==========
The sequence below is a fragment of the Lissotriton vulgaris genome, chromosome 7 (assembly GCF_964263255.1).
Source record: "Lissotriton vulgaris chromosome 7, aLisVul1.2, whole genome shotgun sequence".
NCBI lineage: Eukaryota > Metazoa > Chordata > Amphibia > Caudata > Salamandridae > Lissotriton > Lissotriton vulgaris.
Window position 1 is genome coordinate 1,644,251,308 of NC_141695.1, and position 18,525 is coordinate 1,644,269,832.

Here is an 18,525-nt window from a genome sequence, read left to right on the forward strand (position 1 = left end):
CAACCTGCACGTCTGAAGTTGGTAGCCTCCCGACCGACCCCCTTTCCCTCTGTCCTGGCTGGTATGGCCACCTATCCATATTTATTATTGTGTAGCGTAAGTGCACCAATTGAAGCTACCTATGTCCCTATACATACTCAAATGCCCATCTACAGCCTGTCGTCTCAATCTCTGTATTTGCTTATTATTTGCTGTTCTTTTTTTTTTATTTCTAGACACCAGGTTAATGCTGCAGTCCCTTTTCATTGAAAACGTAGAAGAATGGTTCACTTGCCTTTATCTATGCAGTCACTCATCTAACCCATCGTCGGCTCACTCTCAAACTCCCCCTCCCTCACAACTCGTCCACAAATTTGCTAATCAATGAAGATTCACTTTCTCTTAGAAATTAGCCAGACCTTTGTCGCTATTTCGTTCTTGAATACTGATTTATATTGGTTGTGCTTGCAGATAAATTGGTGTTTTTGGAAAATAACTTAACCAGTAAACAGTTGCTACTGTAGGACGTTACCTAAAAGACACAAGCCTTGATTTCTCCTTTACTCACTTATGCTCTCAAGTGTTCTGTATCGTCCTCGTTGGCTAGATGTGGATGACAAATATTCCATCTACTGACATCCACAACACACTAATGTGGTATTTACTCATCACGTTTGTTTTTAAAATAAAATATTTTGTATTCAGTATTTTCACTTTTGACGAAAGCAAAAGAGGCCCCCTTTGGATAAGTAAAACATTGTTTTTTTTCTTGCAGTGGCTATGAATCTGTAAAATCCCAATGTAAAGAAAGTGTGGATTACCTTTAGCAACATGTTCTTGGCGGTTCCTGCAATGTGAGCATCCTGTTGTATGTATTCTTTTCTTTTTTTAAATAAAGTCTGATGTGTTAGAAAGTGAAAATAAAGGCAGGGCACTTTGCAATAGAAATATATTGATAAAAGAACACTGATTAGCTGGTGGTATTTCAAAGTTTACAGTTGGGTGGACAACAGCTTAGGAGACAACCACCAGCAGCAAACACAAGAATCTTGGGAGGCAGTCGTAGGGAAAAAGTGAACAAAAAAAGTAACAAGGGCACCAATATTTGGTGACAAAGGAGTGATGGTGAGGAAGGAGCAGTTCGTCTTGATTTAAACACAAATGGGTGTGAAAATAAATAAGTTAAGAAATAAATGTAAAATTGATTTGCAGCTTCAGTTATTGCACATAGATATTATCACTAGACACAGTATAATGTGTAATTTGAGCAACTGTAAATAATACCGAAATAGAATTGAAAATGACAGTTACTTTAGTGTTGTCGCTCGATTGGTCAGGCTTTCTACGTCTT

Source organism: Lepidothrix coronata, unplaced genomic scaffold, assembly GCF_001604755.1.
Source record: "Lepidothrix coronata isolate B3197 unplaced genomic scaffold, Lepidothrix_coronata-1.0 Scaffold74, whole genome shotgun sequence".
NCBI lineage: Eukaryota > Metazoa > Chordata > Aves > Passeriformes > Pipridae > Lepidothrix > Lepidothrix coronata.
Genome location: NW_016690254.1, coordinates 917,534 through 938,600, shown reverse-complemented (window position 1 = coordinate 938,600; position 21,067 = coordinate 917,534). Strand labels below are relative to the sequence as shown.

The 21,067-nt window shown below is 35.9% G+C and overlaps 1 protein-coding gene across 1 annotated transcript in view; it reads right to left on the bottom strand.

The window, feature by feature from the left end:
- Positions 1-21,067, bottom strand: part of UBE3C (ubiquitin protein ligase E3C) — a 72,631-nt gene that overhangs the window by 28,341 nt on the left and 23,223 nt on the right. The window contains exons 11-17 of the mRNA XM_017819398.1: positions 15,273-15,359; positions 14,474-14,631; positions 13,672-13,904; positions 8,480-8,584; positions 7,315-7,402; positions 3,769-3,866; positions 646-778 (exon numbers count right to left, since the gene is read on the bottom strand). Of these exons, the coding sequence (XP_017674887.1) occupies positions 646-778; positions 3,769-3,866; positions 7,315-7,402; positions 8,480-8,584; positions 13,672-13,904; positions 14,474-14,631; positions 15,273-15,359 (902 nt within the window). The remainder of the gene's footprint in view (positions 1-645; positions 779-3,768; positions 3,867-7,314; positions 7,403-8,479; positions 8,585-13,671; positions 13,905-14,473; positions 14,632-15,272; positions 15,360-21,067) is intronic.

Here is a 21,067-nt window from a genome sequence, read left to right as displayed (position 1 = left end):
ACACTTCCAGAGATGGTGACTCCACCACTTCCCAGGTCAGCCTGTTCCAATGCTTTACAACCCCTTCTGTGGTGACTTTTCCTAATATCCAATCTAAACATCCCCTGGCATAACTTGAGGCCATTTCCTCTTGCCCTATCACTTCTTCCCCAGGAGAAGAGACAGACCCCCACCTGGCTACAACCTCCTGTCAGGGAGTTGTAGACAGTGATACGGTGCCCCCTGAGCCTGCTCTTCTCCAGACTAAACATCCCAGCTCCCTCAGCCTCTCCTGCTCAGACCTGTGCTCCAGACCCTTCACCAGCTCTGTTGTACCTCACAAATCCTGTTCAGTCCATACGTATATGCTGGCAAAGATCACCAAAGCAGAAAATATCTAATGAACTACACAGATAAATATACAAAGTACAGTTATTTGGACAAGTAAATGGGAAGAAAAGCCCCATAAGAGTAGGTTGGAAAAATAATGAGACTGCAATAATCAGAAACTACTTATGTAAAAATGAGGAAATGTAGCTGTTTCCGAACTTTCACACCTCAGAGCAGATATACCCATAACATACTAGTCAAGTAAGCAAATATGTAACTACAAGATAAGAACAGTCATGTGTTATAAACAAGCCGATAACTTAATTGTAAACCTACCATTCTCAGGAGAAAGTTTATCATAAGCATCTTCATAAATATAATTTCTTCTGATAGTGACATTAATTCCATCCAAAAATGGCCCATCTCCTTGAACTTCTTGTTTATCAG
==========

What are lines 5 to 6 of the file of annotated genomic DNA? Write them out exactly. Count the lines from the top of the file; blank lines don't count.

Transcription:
Here is an 18,525-nt window from a genome sequence, read left to right on the forward strand (position 1 = left end):
CAACCTGCACGTCTGAAGTTGGTAGCCTCCCGACCGACCCCCTTTCCCTCTGTCCTGGCTGGTATGGCCACCTATCCATATTTATTATTGTGTAGCGTAAGTGCACCAATTGAAGCTACCTATGTCCCTATACATACTCAAATGCCCATCTACAGCCTGTCGTCTCAATCTCTGTATTTGCTTATTATTTGCTGTTCTTTTTTTTTTATTTCTAGACACCAGGTTAATGCTGCAGTCCCTTTTCATTGAAAACGTAGAAGAATGGTTCACTTGCCTTTATCTATGCAGTCACTCATCTAACCCATCGTCGGCTCACTCTCAAACTCCCCCTCCCTCACAACTCGTCCACAAATTTGCTAATCAATGAAGATTCACTTTCTCTTAGAAATTAGCCAGACCTTTGTCGCTATTTCGTTCTTGAATACTGATTTATATTGGTTGTGCTTGCAGATAAATTGGTGTTTTTGGAAAATAACTTAACCAGTAAACAGTTGCTACTGTAGGACGTTACCTAAAAGACACAAGCCTTGATTTCTCCTTTACTCACTTATGCTCTCAAGTGTTCTGTATCGTCCTCGTTGGCTAGATGTGGATGACAAATATTCCATCTACTGACATCCACAACACACTAATGTGGTATTTACTCATCACGTTTGTTTTTAAAATAAAATATTTTGTATTCAGTATTTTCACTTTTGACGAAAGCAAAAGAGGCCCCCTTTGGATAAGTAAAACATTGTTTTTTTTCTTGCAGTGGCTATGAATCTGTAAAATCCCAATGTAAAGAAAGTGTGGATTACCTTTAGCAACATGTTCTTGGCGGTTCCTGCAATGTGAGCATCCTGTTGTATGTATTCTTTTCTTTTTTTAAATAAAGTCTGATGTGTTAGAAAGTGAAAATAAAGGCAGGGCACTTTGCAATAGAAATATATTGATAAAAGAACACTGATTAGCTGGTGGTATTTCAAAGTTTACAGTTGGGTGGACAACAGCTTAGGAGACAACCACCAGCAGCAAACACAAGAATCTTGGGAGGCAGTCGTAGGGAAAAAGTGAACAAAAAAAGTAACAAGGGCACCAATATTTGGTGACAAAGGAGTGATGGTGAGGAAGGAGCAGTTCGTCTTGATTTAAACACAAATGGGTGTGAAAATAAATAAGTTAAGAAATAAATGTAAAATTGATTTGCAGCTTCAGTTATTGCACATAGATATTATCACTAGACACAGTATAATGTGTAATTTGAGCAACTGTAAATAATACCGAAATAGAATTGAAAATGACAGTTACTTTAGTGTTGTCGCTCGATTGGTCAGGCTTTCTACGTCTT